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JOHANNESBURG — Last week’s budget would have depressed many a South African with the announcement of higher taxes and reduced spending. But if our population was growing at a slower rate, would the pain be far less and could we thrive? It’s a question that Jane Mqamelo explores in this piece. With GDP growth forecast of 1.5% for 2018, this is still below the country’s average population growth rate of 1.6%. Falling GDP per capita has become a depressing trend in the country, and the answer to fixing it may lie in slowing population growth, among other factors. – Gareth van Zyl
By Jane Mqamelo*
Every time job creation, the housing backlog, the water shortage, the skills deficit or the land issue are mentioned, there is an elephant in the room that has been so relegated to the furthest corner that we no longer consider it all. Population growth.
We don’t want to take on behemoths that seem abstract and beyond our control. We shun issues that don’t win votes and set off cries of Nanny State, I have rights, God said. Yet there is hardly a problem in the world today that would not be ameliorated by a cessation to our constantly increasing numbers.
South Africa’s National Development Plan is packed with ambitious targets, including the creation of 11 million jobs by 2030. Pushing against this goal are two powerful forces that oppose it; the irreversible fact that the global economy is turning to technological solutions, rendering increasing numbers jobless, and the millions of school leavers who enter the job market annually. Government takes some cognisance of the former, but the latter is treated as a fact of nature and not something over which we have any control.
We do, in fact, have as much control over population growth as we are willing to take.
Benefits of stabilising populations
Anyone aware of the challenges facing humanity – environmental, economic and quality of life related – must know that, alongside our technological solutions, stabilising populations would lessen the pressure on resources.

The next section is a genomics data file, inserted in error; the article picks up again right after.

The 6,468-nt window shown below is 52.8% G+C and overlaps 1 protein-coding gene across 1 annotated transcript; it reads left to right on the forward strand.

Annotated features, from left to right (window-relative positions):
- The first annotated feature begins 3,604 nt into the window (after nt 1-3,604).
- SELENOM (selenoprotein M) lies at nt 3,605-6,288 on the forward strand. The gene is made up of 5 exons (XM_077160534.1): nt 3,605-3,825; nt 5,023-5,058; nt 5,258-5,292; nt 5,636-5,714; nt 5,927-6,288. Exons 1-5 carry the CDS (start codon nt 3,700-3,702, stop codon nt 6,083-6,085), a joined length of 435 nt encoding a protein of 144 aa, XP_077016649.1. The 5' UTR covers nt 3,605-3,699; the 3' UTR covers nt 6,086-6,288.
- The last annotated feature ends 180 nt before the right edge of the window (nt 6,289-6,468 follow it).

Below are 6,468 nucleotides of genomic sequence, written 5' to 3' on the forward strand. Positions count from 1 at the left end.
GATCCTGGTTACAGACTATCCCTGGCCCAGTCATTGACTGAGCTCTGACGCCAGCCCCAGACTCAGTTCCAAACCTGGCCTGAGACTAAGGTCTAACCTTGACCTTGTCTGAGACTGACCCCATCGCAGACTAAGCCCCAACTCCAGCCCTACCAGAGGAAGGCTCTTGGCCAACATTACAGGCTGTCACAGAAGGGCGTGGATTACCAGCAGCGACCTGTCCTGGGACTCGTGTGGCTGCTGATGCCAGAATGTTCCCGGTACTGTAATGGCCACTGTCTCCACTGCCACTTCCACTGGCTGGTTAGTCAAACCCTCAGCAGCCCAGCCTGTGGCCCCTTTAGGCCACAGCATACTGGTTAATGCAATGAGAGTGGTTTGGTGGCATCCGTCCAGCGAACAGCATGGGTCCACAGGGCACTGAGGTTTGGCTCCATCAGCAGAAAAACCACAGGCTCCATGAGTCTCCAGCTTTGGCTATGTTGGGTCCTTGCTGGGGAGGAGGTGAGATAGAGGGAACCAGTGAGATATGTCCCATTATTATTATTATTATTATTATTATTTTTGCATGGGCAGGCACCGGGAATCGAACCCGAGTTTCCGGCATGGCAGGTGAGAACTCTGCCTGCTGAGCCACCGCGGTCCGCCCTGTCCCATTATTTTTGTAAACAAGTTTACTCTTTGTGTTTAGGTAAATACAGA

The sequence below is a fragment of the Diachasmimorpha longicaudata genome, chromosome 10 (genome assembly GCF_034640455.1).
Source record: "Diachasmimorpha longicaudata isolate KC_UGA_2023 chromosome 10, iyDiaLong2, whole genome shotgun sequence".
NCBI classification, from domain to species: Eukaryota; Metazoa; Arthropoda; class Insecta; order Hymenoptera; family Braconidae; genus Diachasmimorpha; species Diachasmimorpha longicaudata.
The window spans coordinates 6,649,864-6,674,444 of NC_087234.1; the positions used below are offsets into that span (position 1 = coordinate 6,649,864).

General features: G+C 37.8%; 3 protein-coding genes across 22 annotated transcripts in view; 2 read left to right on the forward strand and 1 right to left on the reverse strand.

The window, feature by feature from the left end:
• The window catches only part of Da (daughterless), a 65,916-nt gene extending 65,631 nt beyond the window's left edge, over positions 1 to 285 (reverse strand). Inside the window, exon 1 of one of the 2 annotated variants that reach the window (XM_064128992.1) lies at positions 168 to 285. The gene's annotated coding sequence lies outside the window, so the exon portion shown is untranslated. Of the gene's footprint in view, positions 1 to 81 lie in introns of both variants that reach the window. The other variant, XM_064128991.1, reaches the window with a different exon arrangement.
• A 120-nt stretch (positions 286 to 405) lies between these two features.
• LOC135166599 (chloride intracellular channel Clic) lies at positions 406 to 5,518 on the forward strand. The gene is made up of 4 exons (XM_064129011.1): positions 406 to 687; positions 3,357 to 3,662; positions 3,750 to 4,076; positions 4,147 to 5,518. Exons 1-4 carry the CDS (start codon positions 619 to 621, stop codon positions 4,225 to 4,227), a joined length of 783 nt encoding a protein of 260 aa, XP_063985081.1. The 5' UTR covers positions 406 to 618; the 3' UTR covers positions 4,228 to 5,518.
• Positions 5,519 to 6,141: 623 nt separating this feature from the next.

Worldwide, as populations come down, economies, freed from the pressure to grow, can transition to ‘steady state’ economies where citizen well-being, rather than GDP growth, is the measure of success. Money no longer needed for expanding infrastructure can be ploughed into improved services for citizens, who gain in ways that we in Africa can only imagine.
Where populations are falling, even a static GDP translates into rising GDP per capita. Such countries can focus on quality of life; improved urban environments, quality education and housing, more services and sustainable use of land.
Happiness rather than growth
Some countries have already begun experimenting with happiness rather than GDP as a core measure. Bhutan has a Ministry of Happiness and in Japan, municipal ‘happiness leagues’ work on creating cohesive communities of contented people. These innovative, human approaches are really only thinkable in economies where the basic needs of all are already met.
Not so in Africa, which has a population of 1.2 billion, set to increase to 2.2 billion within 32 years. That is almost double the current number competing for land, housing, education and diminishing numbers of jobs. How can this not suggest that vigorous, well-researched, financially supported family planning campaigns are in order?